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Two months after sanctions were imposed, Baltser purchased nearly $6.8 million worth of high-value art on behalf of his clients during an auction at Sotheby's, including a $1.2 million painting by Marc Chagall, Femme et Enfant, and an almost $3 million Georges Braque, titled Pichet et Journal.
Investigators linked financial transactions wired to the art auction houses from Baltser to shell companies owned by the Rotenbergs. They said Baltser declined, through his lawyer, to be interviewed for the investigation and is currently in Moscow with no plans to return to the U.S.
Subcommittee investigators said they are still working through what referrals to make to the Justice Department. Noncompliance with U.S. sanctions can incur fines of several million dollars.
Investigators charged that representatives of the art galleries did not more thoroughly question Baltser on who his clients were.
"When asked about these purchases, the Sotheby's Baltser Account Representative stated she assumed Mr. Baltser was purchasing these lots on behalf of one or more of his clients," the report said. "She recalled hearing Mr. Baltser talking to his client on the phone call during the auction and described 'another Russian male voice in the background.' She did not know, however, with whom Mr. Baltser interacted during the auction."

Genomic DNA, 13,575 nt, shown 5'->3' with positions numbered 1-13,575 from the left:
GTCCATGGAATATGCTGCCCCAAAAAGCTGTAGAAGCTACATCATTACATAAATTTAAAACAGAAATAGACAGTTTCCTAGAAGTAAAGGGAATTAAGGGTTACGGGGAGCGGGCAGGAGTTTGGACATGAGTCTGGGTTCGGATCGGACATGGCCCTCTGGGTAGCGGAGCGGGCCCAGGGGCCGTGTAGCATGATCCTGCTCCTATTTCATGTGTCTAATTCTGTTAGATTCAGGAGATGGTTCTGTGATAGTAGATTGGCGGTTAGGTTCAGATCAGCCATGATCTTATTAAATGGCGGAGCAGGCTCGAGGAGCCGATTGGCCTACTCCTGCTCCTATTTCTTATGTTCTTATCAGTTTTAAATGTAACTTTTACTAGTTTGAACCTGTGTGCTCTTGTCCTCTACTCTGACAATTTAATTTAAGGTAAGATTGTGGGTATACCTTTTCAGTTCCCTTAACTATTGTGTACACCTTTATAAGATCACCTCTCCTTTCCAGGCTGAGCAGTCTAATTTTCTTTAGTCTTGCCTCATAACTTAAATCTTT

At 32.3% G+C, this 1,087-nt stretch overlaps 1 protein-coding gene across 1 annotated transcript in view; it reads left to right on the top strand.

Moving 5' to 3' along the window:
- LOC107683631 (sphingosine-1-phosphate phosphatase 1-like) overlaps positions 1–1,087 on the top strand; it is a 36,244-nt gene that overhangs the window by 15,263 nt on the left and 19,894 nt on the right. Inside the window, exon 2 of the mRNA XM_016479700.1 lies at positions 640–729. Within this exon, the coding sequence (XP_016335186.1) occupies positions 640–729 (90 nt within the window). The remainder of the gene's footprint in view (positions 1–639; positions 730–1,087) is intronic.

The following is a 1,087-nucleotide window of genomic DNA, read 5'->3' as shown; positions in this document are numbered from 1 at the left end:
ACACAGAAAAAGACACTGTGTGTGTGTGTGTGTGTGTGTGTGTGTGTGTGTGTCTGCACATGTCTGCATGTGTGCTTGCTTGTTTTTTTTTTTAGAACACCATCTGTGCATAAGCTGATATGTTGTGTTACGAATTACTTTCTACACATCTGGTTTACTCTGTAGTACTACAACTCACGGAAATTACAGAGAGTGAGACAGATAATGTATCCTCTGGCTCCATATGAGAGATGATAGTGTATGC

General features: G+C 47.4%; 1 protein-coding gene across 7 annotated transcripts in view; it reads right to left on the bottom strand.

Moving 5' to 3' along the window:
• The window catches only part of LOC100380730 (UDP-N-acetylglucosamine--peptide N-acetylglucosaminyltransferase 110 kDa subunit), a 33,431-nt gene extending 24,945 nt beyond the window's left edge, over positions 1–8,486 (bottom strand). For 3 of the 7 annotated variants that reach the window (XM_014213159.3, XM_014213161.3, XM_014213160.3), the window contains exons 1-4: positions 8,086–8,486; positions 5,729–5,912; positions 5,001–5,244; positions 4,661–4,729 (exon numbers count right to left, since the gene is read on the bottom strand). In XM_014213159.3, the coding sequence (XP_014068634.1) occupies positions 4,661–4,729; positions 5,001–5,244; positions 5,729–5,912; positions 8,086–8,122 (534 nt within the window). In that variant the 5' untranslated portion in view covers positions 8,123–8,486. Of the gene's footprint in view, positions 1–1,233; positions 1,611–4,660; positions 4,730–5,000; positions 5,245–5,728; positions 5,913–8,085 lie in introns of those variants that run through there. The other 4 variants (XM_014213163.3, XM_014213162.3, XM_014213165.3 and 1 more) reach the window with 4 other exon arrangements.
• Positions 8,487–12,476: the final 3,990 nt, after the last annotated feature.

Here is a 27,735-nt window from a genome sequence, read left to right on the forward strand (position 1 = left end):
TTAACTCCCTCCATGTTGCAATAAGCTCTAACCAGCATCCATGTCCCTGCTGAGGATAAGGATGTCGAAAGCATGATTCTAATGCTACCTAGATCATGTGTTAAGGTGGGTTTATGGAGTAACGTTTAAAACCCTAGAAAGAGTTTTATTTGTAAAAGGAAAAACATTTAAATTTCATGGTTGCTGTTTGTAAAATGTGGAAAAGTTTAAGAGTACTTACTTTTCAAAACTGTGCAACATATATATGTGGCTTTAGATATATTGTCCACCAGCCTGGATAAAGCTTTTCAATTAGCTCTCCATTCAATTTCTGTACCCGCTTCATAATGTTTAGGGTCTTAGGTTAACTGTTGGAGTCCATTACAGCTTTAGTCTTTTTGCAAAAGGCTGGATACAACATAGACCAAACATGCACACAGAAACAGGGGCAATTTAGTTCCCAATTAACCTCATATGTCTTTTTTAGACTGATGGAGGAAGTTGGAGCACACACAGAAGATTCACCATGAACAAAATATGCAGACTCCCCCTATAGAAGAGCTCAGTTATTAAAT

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Sotheby's said in a statement to The Hill, "Sotheby's takes Anti-Money Laundering and United States sanctions policies extremely seriously and voluntarily participated in the Senate Subcommittee's investigation."
Investigators noted that Sotheby's and other art auction houses identified in the report - Christie's, Phillips and Bonhams - all have voluntary anti-money-laundering (AML) controls in place despite no legal requirement to do so.
The auction houses say they will no longer conduct transactions with Baltser or his company as a result of the subcommittee investigation.
AML regulations, in part, require certain record keeping, identifying customers to make sure they are not sanctioned individuals and reporting suspicious activity.